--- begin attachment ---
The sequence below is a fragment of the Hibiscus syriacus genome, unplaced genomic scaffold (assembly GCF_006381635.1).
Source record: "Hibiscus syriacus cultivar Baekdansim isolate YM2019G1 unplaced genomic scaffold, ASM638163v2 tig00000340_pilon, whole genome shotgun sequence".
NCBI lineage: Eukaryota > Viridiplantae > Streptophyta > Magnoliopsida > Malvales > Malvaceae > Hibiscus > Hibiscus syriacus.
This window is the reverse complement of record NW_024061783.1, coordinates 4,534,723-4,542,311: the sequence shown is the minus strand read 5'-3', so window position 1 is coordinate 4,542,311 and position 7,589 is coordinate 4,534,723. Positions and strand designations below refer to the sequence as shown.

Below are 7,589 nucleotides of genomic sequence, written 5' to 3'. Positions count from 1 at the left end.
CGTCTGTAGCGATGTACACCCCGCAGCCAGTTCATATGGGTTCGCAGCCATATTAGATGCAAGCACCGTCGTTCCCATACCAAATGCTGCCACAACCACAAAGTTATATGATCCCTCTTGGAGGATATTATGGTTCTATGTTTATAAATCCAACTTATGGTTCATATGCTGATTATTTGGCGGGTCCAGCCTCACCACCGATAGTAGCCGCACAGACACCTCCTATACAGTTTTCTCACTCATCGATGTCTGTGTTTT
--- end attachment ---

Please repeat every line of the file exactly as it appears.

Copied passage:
The sequence below is a fragment of the Hibiscus syriacus genome, unplaced genomic scaffold (assembly GCF_006381635.1).
Source record: "Hibiscus syriacus cultivar Baekdansim isolate YM2019G1 unplaced genomic scaffold, ASM638163v2 tig00000340_pilon, whole genome shotgun sequence".
NCBI lineage: Eukaryota > Viridiplantae > Streptophyta > Magnoliopsida > Malvales > Malvaceae > Hibiscus > Hibiscus syriacus.
This window is the reverse complement of record NW_024061783.1, coordinates 4,534,723-4,542,311: the sequence shown is the minus strand read 5'-3', so window position 1 is coordinate 4,542,311 and position 7,589 is coordinate 4,534,723. Positions and strand designations below refer to the sequence as shown.

Below are 7,589 nucleotides of genomic sequence, written 5' to 3'. Positions count from 1 at the left end.
CGTCTGTAGCGATGTACACCCCGCAGCCAGTTCATATGGGTTCGCAGCCATATTAGATGCAAGCACCGTCGTTCCCATACCAAATGCTGCCACAACCACAAAGTTATATGATCCCTCTTGGAGGATATTATGGTTCTATGTTTATAAATCCAACTTATGGTTCATATGCTGATTATTTGGCGGGTCCAGCCTCACCACCGATAGTAGCCGCACAGACACCTCCTATACAGTTTTCTCACTCATCGATGTCTGTGTTTT